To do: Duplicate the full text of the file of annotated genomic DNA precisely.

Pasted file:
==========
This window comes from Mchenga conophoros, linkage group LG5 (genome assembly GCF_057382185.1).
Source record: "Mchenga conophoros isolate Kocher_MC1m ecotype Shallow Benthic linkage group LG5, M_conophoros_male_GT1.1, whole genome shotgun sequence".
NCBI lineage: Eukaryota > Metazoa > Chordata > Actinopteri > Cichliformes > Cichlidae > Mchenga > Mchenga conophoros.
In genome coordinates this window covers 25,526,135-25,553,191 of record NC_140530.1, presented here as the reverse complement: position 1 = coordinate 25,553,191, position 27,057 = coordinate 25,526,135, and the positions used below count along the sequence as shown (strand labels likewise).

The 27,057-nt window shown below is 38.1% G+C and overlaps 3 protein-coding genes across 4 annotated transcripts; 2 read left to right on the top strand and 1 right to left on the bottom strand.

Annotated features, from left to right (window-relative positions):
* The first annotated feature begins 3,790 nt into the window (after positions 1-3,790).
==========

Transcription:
This window comes from Mchenga conophoros, linkage group LG5 (genome assembly GCF_057382185.1).
Source record: "Mchenga conophoros isolate Kocher_MC1m ecotype Shallow Benthic linkage group LG5, M_conophoros_male_GT1.1, whole genome shotgun sequence".
NCBI lineage: Eukaryota > Metazoa > Chordata > Actinopteri > Cichliformes > Cichlidae > Mchenga > Mchenga conophoros.
In genome coordinates this window covers 25,526,135-25,553,191 of record NC_140530.1, presented here as the reverse complement: position 1 = coordinate 25,553,191, position 27,057 = coordinate 25,526,135, and the positions used below count along the sequence as shown (strand labels likewise).

The 27,057-nt window shown below is 38.1% G+C and overlaps 3 protein-coding genes across 4 annotated transcripts; 2 read left to right on the top strand and 1 right to left on the bottom strand.

Annotated features, from left to right (window-relative positions):
* The first annotated feature begins 3,790 nt into the window (after positions 1-3,790).